>What happens if MS give up on the project after 5 years or the next best thing comes along?
Look at how long MS Media Centre has been kept going, despite it not achieving mass popularity. It's getting on for tens years now.
>What happens if your Xbox gets an RRoD?
Oh, get over. Look at the causes of that seven year-old fault and tell someone that they still apply. The mere fact that XBOXs don't any longer sound like Harrier Jump Jets should give you a clue that Moore's Law is in effect.
"Dominate" is a little ambiguous. It could refer to volume, as you take it to be, or it could at a stretch refer to profit.
If one were talking about phone sales, you could say Samsung and Nokia dominate the phone market.
Re: Ubuntu = FAIL
Yeah, after deleting my Ubuntu partition in order to expand my Windows partition, Window wouldn't boot. No great stress, since there was another Win7 machine in the building, and I just got it to burn a repair disk. No worries.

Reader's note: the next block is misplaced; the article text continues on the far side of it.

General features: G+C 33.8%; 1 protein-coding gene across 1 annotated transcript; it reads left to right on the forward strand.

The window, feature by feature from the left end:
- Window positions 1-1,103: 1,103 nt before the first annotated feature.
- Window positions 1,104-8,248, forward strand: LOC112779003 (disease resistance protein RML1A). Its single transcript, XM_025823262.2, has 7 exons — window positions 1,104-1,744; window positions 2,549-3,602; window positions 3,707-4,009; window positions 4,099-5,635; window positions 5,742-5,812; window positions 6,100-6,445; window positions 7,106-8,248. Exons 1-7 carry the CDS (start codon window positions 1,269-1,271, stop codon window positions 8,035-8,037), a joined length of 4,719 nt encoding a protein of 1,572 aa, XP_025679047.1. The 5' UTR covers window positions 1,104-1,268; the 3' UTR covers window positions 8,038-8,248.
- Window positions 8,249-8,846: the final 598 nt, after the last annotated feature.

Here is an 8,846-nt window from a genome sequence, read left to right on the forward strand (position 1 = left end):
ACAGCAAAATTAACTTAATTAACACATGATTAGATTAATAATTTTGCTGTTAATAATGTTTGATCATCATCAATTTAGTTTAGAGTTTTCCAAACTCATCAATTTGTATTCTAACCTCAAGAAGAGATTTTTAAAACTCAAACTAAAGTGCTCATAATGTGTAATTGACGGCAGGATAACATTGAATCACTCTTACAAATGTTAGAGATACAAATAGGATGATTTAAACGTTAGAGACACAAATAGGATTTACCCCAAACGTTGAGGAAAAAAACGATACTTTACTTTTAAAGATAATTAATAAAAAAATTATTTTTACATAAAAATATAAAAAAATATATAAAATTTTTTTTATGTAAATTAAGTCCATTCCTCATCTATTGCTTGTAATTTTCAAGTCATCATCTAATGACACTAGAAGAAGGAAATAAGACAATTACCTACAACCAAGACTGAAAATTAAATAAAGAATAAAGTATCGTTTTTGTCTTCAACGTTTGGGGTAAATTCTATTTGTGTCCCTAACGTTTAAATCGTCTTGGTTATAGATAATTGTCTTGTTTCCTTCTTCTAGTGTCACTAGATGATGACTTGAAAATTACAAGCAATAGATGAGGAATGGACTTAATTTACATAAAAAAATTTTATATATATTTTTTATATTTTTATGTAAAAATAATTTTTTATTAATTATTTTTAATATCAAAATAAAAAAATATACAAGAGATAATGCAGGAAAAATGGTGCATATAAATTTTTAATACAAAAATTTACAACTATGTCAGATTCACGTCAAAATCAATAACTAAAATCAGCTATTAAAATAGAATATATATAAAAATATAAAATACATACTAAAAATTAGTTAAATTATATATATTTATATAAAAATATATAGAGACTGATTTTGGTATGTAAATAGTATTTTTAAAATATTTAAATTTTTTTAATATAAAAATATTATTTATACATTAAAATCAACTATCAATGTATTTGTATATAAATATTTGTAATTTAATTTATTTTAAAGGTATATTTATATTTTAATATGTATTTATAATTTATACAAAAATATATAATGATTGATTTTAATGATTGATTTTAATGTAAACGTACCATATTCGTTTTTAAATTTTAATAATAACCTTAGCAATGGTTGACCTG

It wasn't Ubuntu's fault, it was my mistake. But hey, that's how I learn.
Re: Nice try, probably no cigar
Yeah, I re-read the article looking foe mention of that, but couldn't see it. If an Ubuntu phone could pretend to be an Android phone, then some people would buy it- or at least not reject it if their company hands it out to them. Technically, how difficult would it be to have this running smoothly?
Out of interest, which large-tablet apps are these that aren't available on Android? (Not disagreeing, genuinely curious what apps still need to be written.)
Music creation apps. Though the devs of such software are getting started Android versions now that Jelly Bean has reduced the latency considerably over previous versions. I don't know if this is what HandleOfGod had in mind.
>"the Android operating system that is popular but not nearly as good as Apple's iOS" Everyone is entitled to an >opinion
Yeah, it depends on how you use and what you use it for. I'm happy with my Android phone, but I upgraded from a featurephone fairly late in the game. Apple did make a smart move with iOS from the get-go, by implementing MIDI and with a low enough latency to allow it to be useful (Android has only caught up on this front with Jelly Bean, and developers of music creation software are expressing an interest). It is a niche feature, but one that sits well with another niche market that has traditionally liked Apple: musicians. Being cynical, it is smart move to cater to musicians, when the other side of your business is selling their work.